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never without cash (OR = 3.33, 95% CI 1.17-9.49). Similar results were observed among females, who sometimes had no cash (OR = 1.86, 95% CI 1.22-2.82), and among adults aged ≥25 years" (Shisana, Rice, Zungu & Zuma, 2010).Focus: Head of house by focusing on : level of education, source of household income, martial status, and access to sufficient clean water, food and fuel for cooking and heating the home. 6,338 men and 10,057 women were interviewed.Credibility and validity: The writers of this article got ethical plans approved by the ethics committee of the HSRC. The writers also used statistical evidence to prove their point. In conclusion, the "study confirms that sex and gender play a significant role in determining vulnerability to HIV infection in South Africa. Our findings confirm that age and gender are related to HIV infection in South Africa, and poverty is a social determinant for HIV infection across all age groups" (Shisana, Rice, Zungu & Zuma, 2010) .Works CitedShisana, O., Rice, K., Zungu, N., & Zuma, K. (2010). Gender and poverty in South Africa in the era of HIV/AIDS: A quantitative study. Journal ofWomen’s Health (15409996), 19(1), 39–46.less5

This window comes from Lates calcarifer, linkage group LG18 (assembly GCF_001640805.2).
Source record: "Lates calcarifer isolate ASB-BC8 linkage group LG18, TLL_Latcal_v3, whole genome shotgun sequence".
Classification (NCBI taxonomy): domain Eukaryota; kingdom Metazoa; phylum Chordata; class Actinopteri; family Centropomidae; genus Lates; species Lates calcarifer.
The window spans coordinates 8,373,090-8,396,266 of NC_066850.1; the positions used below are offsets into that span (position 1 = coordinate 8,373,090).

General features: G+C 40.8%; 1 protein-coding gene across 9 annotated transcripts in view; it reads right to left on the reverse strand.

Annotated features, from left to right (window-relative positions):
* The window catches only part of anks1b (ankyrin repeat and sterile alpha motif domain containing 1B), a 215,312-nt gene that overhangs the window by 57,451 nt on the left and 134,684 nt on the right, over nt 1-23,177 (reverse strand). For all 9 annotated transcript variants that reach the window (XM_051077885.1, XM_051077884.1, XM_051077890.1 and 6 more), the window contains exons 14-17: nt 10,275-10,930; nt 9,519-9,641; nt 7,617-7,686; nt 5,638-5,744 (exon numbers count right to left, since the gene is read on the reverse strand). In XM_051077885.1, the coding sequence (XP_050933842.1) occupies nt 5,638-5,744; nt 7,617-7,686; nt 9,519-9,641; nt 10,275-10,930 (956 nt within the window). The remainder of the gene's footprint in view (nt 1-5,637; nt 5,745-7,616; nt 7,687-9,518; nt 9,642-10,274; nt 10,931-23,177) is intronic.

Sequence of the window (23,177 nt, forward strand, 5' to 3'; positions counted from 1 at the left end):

Unread5Replies10ViewsView profile card for Elizabeth GravesLast post April 22 at 9:21 PM by Elizabeth GravesDiscussion Question 2Contains unread postsElizabeth Graves posted Apr 18, 2018 6:28 PM SubscribeFor this week’s discussion, I chose to review the article, “End-of-Life decision making in older Korean adults: Concerns, preferences, and expectations” (Ko et al, 2013). The research problem is exploring the preferences and concerns of Korean older adults in terms of end-of-life care and the role the physician plays in that process. The purpose is “to assist health care professionals, in particular, physicians, to better understand how to interact with Korean older adults” (Ko et al, 2013). The objectives of this study are to assist health care professionals in learning more about what older Korean adults expect out of their end-of-life care and decision making (Ko et al, 2013). The hypothesis is Korean older adults were not aware of their prognosis or that their diagnosis was terminal. The credibility and validity of the study of this study did raise some concerns for me. First of all the sample size was only 54 participants which were all residing in welfare centers in one district. According to the researchers, this particular district contained 1 welfare center per 100,000 residents. Tomethe sample size seems far too small to consider this an overarching opinion. Also, the residents all resided in welfare centers and 58.1% of the respondents reported income of less than $7,500 per year. There does not seem to be much socioeconomic diversity in this study sample.I think that the authors picked a very noble area of care to evaluate, however, I believe due diligence in socioeconomic diversity will help make their study much more credible and reliable.